Federal laws are the same in every state, but state laws differ from state to state. Something that is legal in one state may be illegal in another state. This inconsistency makes our system of federalism complicated for students (and lawyers). However, with a country as large and varied as the United States, it is sensible to allow each state to choose for itself which laws will be most suitable.
The power to enact criminal laws belongs almost exclusively to the states. This is because of the Tenth Amendment, which vests in states a police powerThe states’ power to regulate for citizens’ health, safety, and welfare, as set forth in the Tenth Amendment to the Constitution. to provide for the health, safety, and welfare of state citizens. Approximately 90 percent of all criminal laws are state, rather than federal. Often, federal crimes are also state crimes and can be prosecuted and punished by both the state and federal government without violating the principle of double jeopardy.
In Nevada, prostitution is legal under certain circumstances.N.R.S. § 201.354, accessed September 24, 2010, http://www.leg.state.nv.us/nrs/NRS-201.html#NRS201Sec354. An individual who engages in prostitution inside a licensed “house of prostitution” in Nevada is not exposed to criminal liability. However, if the same individual engages in prostitution in a different state, he or she may be subject to a criminal prosecution. Prostitution will be discussed in detail in Chapter 12 "Crimes against the Public".
Figure 2.2 Crack the Code
Our legal system is divided up to conform to the principle of federalism, so a potential exists for conflict between federal law and state law. A federal law may make something illegal; a state law may insist that it is legal. Whenever a conflict occurs between federal and state law, courts must follow the federal law. This is called federal supremacyIf there is a conflict between federal and state law, courts must follow the federal law.. As the Supremacy Clause of Article VI of the federal Constitution states, “This Constitution, and the Laws of the United States which shall be made in Pursuance thereof; and all Treaties made, or which shall be made, under the Authority of the United States, shall be the supreme Law of the Land; and the Judges in every State shall be bound thereby, any Thing in the Constitution or Laws of any State to the Contrary notwithstanding.”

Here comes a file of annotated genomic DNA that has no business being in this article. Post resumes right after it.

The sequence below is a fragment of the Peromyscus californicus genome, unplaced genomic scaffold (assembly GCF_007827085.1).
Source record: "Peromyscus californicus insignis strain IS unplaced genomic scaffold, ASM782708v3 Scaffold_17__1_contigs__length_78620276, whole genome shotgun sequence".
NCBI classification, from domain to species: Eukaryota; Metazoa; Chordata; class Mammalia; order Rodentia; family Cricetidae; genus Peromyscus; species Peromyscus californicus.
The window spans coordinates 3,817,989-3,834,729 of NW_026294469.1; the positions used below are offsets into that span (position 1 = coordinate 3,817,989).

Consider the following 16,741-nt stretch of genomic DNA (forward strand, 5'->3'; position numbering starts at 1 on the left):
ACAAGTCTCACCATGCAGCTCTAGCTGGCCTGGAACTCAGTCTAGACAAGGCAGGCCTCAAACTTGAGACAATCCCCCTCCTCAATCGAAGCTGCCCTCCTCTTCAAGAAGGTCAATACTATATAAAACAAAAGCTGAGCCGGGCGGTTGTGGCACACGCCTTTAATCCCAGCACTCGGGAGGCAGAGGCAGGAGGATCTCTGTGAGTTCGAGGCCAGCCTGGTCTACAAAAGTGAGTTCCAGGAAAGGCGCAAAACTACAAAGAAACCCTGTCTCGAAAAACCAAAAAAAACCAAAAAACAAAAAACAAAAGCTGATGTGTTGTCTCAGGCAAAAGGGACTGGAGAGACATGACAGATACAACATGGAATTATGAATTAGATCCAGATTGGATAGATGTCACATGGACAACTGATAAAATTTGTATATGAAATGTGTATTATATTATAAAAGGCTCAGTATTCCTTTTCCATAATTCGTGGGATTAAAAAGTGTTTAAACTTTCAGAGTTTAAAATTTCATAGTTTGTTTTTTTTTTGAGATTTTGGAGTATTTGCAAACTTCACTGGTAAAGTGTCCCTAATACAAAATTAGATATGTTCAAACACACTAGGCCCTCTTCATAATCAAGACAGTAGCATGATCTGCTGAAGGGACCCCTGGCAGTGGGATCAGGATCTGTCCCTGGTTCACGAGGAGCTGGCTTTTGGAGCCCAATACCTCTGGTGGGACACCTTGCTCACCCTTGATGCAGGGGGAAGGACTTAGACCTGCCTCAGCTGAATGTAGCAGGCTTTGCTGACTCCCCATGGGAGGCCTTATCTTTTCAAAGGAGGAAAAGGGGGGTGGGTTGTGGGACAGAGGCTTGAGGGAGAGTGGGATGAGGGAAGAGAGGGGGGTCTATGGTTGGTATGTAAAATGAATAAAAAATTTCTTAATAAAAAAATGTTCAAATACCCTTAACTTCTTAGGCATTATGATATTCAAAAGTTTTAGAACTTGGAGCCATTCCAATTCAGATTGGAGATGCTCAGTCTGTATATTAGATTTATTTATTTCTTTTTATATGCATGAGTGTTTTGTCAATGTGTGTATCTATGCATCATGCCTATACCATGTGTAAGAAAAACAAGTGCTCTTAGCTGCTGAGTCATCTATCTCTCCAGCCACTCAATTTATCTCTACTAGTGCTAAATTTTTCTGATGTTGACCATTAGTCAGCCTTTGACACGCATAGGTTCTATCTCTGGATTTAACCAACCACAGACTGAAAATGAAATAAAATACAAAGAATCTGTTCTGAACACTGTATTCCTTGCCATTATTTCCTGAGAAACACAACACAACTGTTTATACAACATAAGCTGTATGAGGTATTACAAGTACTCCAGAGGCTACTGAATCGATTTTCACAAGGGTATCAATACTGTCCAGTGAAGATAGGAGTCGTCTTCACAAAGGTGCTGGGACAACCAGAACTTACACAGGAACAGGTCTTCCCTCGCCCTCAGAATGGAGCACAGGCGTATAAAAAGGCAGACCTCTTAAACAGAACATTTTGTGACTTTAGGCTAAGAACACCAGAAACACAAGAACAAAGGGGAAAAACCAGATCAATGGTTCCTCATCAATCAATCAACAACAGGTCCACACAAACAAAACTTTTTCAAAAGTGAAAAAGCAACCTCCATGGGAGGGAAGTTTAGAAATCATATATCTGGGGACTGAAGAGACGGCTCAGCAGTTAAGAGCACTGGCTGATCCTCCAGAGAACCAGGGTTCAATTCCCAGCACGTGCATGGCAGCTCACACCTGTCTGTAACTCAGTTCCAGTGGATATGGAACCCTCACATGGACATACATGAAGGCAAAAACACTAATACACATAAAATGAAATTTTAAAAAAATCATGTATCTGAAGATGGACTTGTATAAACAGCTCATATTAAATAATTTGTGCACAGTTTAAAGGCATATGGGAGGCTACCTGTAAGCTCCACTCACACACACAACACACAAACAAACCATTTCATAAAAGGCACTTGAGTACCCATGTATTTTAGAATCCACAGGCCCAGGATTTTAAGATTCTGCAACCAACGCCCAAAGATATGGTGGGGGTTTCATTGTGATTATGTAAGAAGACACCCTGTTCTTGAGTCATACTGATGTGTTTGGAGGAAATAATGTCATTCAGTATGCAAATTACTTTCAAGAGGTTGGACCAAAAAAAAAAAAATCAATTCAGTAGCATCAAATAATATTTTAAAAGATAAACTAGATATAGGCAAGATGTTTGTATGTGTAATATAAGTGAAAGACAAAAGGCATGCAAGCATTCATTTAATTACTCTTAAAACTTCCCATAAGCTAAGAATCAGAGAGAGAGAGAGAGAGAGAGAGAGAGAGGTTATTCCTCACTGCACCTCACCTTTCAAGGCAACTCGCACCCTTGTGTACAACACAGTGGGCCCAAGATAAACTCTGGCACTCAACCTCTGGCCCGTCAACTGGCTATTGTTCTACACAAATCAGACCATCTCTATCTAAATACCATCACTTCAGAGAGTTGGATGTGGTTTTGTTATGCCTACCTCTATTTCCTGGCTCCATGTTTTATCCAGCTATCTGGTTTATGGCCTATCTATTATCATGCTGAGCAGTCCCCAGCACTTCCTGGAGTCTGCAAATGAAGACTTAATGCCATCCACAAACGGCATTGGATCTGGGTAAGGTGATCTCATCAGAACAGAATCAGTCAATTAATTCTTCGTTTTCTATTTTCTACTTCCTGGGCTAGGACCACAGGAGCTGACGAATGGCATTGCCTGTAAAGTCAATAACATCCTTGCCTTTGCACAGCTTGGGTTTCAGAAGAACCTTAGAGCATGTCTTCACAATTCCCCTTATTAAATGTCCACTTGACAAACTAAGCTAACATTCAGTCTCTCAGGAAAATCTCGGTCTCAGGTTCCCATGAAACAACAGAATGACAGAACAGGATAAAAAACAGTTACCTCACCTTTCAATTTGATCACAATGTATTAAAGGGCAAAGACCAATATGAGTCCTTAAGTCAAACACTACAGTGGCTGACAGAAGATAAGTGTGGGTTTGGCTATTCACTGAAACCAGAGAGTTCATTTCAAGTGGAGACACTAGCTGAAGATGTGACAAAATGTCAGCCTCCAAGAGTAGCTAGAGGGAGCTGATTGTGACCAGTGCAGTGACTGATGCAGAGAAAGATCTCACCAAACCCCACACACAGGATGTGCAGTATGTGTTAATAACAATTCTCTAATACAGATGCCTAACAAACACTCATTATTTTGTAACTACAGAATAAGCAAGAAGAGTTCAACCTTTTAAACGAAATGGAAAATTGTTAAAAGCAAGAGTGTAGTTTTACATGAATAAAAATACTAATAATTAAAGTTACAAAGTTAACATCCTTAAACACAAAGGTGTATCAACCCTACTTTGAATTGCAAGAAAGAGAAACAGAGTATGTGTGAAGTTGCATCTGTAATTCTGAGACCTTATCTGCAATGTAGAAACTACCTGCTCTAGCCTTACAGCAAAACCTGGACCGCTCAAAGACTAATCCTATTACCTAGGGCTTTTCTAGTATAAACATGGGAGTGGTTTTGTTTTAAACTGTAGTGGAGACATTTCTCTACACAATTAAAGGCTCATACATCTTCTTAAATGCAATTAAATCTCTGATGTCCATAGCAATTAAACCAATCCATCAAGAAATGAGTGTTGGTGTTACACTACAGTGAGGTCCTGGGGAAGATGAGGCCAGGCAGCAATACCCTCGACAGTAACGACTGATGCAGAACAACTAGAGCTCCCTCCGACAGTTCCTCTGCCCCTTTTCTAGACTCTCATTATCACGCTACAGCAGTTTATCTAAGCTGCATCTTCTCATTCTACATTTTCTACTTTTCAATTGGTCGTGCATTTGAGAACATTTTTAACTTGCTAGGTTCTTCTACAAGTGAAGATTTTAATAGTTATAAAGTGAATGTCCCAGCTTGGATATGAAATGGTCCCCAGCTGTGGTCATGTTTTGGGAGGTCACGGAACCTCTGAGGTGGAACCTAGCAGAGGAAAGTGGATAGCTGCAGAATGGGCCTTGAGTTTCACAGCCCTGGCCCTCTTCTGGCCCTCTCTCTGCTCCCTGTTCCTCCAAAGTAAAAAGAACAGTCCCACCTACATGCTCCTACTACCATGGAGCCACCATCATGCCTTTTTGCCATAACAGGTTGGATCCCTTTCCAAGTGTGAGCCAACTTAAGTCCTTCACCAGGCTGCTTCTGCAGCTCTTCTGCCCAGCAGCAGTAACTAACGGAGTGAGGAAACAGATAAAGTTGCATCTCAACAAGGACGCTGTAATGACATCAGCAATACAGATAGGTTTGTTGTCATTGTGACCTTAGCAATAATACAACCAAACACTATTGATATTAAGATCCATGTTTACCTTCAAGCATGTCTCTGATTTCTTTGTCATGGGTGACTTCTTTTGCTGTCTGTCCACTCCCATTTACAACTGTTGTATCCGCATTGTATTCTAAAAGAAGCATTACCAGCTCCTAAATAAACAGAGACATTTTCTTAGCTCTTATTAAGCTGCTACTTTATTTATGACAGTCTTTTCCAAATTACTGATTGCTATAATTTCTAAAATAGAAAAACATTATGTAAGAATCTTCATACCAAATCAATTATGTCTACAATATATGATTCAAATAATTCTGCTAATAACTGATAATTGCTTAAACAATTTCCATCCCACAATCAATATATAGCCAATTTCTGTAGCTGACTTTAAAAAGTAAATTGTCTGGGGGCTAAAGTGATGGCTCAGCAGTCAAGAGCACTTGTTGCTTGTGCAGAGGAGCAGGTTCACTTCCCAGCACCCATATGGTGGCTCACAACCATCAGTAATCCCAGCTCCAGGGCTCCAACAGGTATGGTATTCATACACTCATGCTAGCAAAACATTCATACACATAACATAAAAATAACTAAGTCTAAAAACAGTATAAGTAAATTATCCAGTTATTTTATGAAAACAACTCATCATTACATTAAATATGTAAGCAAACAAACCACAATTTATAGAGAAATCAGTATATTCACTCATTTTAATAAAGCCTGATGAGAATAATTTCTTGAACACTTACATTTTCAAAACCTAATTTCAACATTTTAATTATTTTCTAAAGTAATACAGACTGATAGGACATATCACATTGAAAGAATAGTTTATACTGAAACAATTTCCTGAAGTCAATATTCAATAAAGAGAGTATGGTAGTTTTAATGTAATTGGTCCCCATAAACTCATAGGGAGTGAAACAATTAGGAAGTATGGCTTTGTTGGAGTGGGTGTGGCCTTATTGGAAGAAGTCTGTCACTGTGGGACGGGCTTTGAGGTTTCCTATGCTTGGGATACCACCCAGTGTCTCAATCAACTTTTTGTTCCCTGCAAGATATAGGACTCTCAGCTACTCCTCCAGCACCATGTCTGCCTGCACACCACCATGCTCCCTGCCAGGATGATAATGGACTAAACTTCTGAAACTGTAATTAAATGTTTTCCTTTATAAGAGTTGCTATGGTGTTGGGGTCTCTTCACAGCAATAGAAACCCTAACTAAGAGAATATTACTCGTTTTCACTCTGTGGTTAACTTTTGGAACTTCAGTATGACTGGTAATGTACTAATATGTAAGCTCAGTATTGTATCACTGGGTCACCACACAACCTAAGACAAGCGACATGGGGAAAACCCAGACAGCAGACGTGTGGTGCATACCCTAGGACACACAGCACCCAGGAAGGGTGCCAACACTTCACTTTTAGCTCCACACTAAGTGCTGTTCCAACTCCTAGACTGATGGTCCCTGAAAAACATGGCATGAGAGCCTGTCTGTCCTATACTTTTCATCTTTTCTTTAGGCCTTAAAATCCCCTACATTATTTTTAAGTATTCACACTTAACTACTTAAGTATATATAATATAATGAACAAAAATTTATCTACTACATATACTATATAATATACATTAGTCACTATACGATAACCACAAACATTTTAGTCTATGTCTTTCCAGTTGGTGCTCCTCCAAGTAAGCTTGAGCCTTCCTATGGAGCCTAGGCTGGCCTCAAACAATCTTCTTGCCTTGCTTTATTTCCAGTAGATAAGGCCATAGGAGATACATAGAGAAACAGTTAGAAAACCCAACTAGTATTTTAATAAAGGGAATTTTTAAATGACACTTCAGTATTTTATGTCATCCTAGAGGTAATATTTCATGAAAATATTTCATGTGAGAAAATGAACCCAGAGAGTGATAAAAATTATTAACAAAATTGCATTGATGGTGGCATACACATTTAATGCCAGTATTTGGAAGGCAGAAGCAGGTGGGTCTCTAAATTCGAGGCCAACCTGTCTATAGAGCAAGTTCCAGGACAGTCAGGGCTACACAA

In Washington and several other states, an individual may possess and use marijuana for medicinal purposes with a prescription.Washington State Medicinal Marijuana Act, Chapter 69.51A RCW, accessed August 28, 2010, http://apps.leg.wa.gov/RCW/default.aspx?cite=69.51a&full=true; see all states that legalize medicinal marijuana: “16 Legal Medical Marijuana States and DC,” ProCon.org website, accessed August 28, 2010, http://medicalmarijuana.procon.org/view.resource.php?resourceID=000881. Federal law prohibits possession and use of marijuana under any circumstances.21 U.S.C. Ch. 13 § 801 et. seq., accessed October 1, 2010, http://www.deadiversion.usdoj.gov/21cfr/21usc/index.html. Technically, this could be a conflict that violates federal supremacy. Until the courts address the federal supremacy issue, however, medical marijuana statutes can continue to stay in effect. Read about a recent ruling regarding the constitutionality of Michigan’s medicinal marijuana law under the Supremacy Clause: http://www.pressandguide.com/articles/2011/04/09/news/doc4d9f557b8ab37805648033.txt.
Figure 2.3 Diagram of State Laws
Can a State Regulate Immigration?
Arizona passed a comprehensive immigration law designed to seek out and deport illegal immigrants. This law created a national furor, and its detractors insisted it would lead to unethical racial profiling. The federal government attacked the law in Federal District Court.Randal C. Archibold, “Judge Blocks Arizona’s Immigration Law,” The New York Times website, accessed October 1, 2010, http://www.nytimes.com/2010/07/29/us/29arizona.html. Judge Susan Bolton issued a preliminary injunction that stopped enforcement of the sections of the law that required state law enforcement to check an immigrant’s status while enforcing other laws and that required immigrants to prove they were in the country legally or risk state charges.Randal C. Archibold, “Judge Blocks Arizona’s Immigration Law,” The New York Times website, accessed October 1, 2010, http://www.nytimes.com/2010/07/29/us/29arizona.html. Read the District Court’s preliminary injunction ruling, which is available at this link: http://graphics8.nytimes.com/packages/pdf/national/20100729_ARIZONA_DOC.pdf.
Read about the most recent ruling on Arizona’s immigration law by the US Court of Appeals for the Ninth Circuit: http://latindispatch.com/2011/05/10/arizonas-jan-brewer-to-appeal-immigration-law-to-u-s-supreme-court/.
Read about Utah’s immigration law: http://articles.cnn.com/2011-05-11/politics/utah.immigration.bill_1_utah-law-gary-herbert-utah-gov?_s=PM:POLITICS.
Read about Alabama’s immigration law: http://www.reuters.com/article/2011/06/10/tagblogsfindlawcom2011-freeenterprise-idUS123058502120110610.
10-16645 U.S. v. State of Arizona
This video is the Arizona governor’s appeal of the district court preliminary injunction:
Congress gets its regulatory authority from Article I § 8 of the federal Constitution. This includes several delegated powers, the commerce clause, and the necessary and proper clause.
Answer the following questions. Check your answers using the answer key at the end of the chapter.